Wednesday, March 30, 2011

Find the bad bridges in N.C., S.C.

If you get a shiver whenever you drive over the Yadkin River bridge on I-85 between Rowan and Davidson counties, you might find it instructive to spend a few minutes seeing how your county, and your state, compare nationally in a ranking of deficient highway bridges.

The nonprofit Transportation for America coalition has pulled together an online tool that lets you see state and county stats on highway bridges deemed deficient by the federal government. Here's the North Carolina page. The Tar Heel state ranks No. 14 in the percentage of deficient bridges, 13 percent.

Rockingham County, north of Greensboro, is the worst county, with 33.6 percent of its bridges rated deficient. In the Charlotte metro region, Cabarrus is worst - No. 4 in the state - with 25 percent.

South Carolina is right there with us, ranking No. 15, also with 13 percent of its bridges deficient. The three worst states, in order: Pennsylvania (26.5 percent), Oklahoma (22 percent), Iowa (21.7 percent).

It's hard to see how this isn't yet another problem confronting our national and state transportation policies, where (my opinion here) disproportionate money has been spent on building new highways with little regard for the costs of future maintenance.

The group's assessment of the roots of the problem: "Two key problems persist: while Congress has repeatedly declared bridge safety a national priority, existing federal programs don't ensure that aging bridges actually get fixed; and the current level of investment is nowhere near what is needed to keep up with our rapidly growing backlog of aging bridges. Did you know that states can transfer up to half of their federal money dedicated to bridge repair to other projects, no questions asked?"

Here's a link to the page describing what data was used.

And for the record, the NCDOT is working on rebuilding that Yadkin River bridge.

Photo credit: Yadkin River bridge, in 2007 Observer file photo

12 comments:

Don said...

I'm sure former Governor Pawlenty of Minnesota disagrees with you about bridges, particularly Interstate highway bridges over rivers, needing maintenance and replacement.

Ghoul said...

Just think how many of these bridges could have been fixed with all the money the Democrats stole from the gas tax Highway Trust Fund.

Know it all said...

Pawlenty did little before or after the accident to alleviate the problems in Minnesota. He was too busy recreating his image as a tea party candidate. That's why he won't even win his own state's endorsement.

stanky jackson said...

I'd be scared if I was driving a little electric car instead of my big diesel dually.

Majordad said...

Aren't statistics wonderful!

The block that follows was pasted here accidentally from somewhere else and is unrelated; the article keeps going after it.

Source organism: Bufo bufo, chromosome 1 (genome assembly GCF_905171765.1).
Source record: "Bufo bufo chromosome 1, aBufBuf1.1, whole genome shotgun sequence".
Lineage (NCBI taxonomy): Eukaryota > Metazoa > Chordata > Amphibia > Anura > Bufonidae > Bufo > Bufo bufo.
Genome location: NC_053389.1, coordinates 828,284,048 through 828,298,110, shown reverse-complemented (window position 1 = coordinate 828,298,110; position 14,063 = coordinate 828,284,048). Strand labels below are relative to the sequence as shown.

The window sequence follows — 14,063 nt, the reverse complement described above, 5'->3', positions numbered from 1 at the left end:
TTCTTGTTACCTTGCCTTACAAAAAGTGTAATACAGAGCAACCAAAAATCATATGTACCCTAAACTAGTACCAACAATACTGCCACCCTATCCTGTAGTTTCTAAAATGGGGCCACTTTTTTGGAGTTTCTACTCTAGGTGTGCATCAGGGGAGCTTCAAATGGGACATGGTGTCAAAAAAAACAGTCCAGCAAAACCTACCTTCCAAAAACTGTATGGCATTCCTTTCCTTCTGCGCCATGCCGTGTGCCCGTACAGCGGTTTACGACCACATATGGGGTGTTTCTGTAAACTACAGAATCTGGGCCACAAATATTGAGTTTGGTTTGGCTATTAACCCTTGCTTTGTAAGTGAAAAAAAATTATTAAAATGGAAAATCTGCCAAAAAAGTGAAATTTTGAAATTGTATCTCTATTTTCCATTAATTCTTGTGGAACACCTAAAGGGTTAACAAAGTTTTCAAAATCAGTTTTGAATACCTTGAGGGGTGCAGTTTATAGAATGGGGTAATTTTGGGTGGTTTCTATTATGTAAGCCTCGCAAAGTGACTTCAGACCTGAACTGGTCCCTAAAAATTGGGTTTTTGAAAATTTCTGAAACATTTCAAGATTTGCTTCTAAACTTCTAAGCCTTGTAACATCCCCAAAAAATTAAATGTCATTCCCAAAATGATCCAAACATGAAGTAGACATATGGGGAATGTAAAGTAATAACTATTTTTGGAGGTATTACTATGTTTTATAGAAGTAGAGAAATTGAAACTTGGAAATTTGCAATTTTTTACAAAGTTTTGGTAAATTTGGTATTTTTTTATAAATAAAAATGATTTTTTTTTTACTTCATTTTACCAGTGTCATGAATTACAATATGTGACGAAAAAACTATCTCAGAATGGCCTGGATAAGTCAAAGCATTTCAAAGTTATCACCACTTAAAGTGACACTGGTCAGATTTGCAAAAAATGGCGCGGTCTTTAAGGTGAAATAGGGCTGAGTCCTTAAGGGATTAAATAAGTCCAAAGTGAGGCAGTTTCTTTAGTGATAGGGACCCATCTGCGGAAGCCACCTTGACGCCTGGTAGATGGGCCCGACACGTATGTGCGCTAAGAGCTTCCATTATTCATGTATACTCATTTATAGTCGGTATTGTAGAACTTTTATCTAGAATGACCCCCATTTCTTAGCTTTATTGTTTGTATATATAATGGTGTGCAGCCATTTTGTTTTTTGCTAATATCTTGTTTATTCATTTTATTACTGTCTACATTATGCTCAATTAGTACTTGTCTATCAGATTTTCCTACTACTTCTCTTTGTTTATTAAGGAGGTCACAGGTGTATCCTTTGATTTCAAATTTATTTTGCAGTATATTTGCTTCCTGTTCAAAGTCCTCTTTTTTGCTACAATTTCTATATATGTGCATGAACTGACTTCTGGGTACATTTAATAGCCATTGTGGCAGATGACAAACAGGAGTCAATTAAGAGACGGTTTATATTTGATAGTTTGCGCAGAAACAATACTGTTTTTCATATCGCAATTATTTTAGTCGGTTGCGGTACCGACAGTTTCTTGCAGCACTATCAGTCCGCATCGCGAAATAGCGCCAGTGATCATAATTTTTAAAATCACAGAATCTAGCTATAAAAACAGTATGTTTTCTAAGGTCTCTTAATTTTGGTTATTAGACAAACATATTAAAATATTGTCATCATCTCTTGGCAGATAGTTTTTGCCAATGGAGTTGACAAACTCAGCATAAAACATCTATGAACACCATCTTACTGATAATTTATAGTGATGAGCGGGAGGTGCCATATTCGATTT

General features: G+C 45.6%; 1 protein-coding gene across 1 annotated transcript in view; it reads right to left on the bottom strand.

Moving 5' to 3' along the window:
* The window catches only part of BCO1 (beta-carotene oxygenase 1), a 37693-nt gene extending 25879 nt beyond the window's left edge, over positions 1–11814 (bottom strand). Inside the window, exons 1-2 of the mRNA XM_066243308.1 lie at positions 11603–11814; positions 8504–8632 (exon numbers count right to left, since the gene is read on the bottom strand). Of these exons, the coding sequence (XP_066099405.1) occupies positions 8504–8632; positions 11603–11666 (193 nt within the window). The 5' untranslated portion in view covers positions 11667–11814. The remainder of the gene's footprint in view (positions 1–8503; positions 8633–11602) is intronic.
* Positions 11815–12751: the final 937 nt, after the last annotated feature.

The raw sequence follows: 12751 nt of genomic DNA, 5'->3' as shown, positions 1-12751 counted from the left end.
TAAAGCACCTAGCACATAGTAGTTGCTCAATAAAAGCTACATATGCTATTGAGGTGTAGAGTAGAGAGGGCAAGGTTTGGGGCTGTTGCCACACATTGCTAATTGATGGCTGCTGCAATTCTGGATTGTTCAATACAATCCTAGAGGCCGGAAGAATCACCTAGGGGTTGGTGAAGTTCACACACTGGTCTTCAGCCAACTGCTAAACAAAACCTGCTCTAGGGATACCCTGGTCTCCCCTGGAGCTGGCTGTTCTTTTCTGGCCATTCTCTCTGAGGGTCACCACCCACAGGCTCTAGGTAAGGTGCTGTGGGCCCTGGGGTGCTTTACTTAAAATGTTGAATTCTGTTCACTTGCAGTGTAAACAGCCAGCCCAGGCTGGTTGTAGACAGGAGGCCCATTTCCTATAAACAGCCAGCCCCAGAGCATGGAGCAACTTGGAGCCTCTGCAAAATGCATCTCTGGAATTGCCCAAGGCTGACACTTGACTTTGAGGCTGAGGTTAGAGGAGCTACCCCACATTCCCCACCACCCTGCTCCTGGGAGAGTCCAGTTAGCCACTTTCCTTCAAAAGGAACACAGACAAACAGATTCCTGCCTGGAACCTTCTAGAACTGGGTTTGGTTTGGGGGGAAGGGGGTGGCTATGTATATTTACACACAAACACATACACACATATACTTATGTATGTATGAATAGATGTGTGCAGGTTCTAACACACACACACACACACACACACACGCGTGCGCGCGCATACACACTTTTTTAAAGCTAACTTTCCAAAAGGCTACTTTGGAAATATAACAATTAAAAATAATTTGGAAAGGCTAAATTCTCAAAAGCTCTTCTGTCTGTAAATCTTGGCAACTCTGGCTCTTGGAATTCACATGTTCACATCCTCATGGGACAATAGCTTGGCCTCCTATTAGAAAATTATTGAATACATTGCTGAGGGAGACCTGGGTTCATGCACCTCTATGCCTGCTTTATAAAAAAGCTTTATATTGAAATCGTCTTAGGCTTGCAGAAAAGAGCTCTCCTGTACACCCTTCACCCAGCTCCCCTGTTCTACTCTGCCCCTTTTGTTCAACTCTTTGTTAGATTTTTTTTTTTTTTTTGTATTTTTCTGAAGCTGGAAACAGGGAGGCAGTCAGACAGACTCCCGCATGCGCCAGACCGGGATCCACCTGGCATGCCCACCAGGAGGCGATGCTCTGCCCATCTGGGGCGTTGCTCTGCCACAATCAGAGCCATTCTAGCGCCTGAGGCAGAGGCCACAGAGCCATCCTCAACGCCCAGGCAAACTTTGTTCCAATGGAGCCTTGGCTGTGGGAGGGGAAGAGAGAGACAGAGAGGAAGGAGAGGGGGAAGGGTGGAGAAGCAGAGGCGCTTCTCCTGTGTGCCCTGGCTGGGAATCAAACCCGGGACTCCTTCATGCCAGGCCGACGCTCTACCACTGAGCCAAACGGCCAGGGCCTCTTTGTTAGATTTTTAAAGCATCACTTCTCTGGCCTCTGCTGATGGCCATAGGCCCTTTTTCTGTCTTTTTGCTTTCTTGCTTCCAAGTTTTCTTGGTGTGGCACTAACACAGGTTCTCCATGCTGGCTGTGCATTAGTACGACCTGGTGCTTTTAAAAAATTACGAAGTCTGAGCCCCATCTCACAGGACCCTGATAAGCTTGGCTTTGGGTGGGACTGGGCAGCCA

- Did you note that NC roads carry 113,730,538 vehicles EVERY DAY?
- Did you note that the percentage of NC traffic on those "deficient" bridges is only 7.20% of the daily total? 92.8% DON'T travel on "deficient" bridges.
- Does "deficient" equal "unsafe"? If so, there's your story. If not, well.....

Larry said...

Expanding our reach? Great to see you are doing this.

Larry said...

Know it all is right, the problems are not on how things were done in the past but on how they were done in the last couple of month on that bridge that fell.

Anyone will tell you that you can just weld a few welds and things are great. But that guy was too busy trying to save money.

Why his wife and kids going over it day after day did not even phase him. Yep know it all has it right those spending people in the past were not the problem at all.

Anonymous said...

Recently traffic patterns in Union County have shifted putting 80,000 pound trucks going 65 mph on NC 218 regularily. The bridge on 218 at Goose Creek was built about 50 years ago when trucks were limited to 40,000 pounds and the speed limit was 45. Scares me and I am fearless.

Anonymous said...

Why is our government giving money to private companies to build a new rail line (already obsolete technology that shortens the travel time by less than the average delay of the trips for the record) instead of fixing the failing infrastructure for which they are 100% responsible? I mean isn't this a problem that those of all political leanings can agree on? This is madness.

Anonymous said...

To the last anonymous commenter, here's a response:

- Because tracks last decades, while roads wear out within 8 years in this country.

- Because rail cars and locomotives last decades, while automobiles and buses wear out within 10 years.

- Because train tracks don't cause the flood danger that wide paved roads cause.

- Because running trains takes less energy than running anything on a road.

- Because if you electrify train tracks, you can use any energy you want to run the trains: oil, gas, coal, nuclear, solar, wind, hydro, gerbils on treadmills, whatever you have.

I really do despair at all this inanity. It used to be that engineers were centrists, some Democratic, some Republicans. No more. Go to any engineering school in the country these days, and you'll have a hard time finding Republicans. You can thank the Tea Party's double-down-on-the-stupid platform for that.

Anonymous said...

12:00,

And a $14,000,000,000,000.00 national debt is smart HOW?

Anonymous said...

Well, we have a huge national debt no matter what. The only question is whether we build infrastructure that will last, and that will help our energy predicament, or whether we keep maintaining infrastructure that wears itself out within a decade.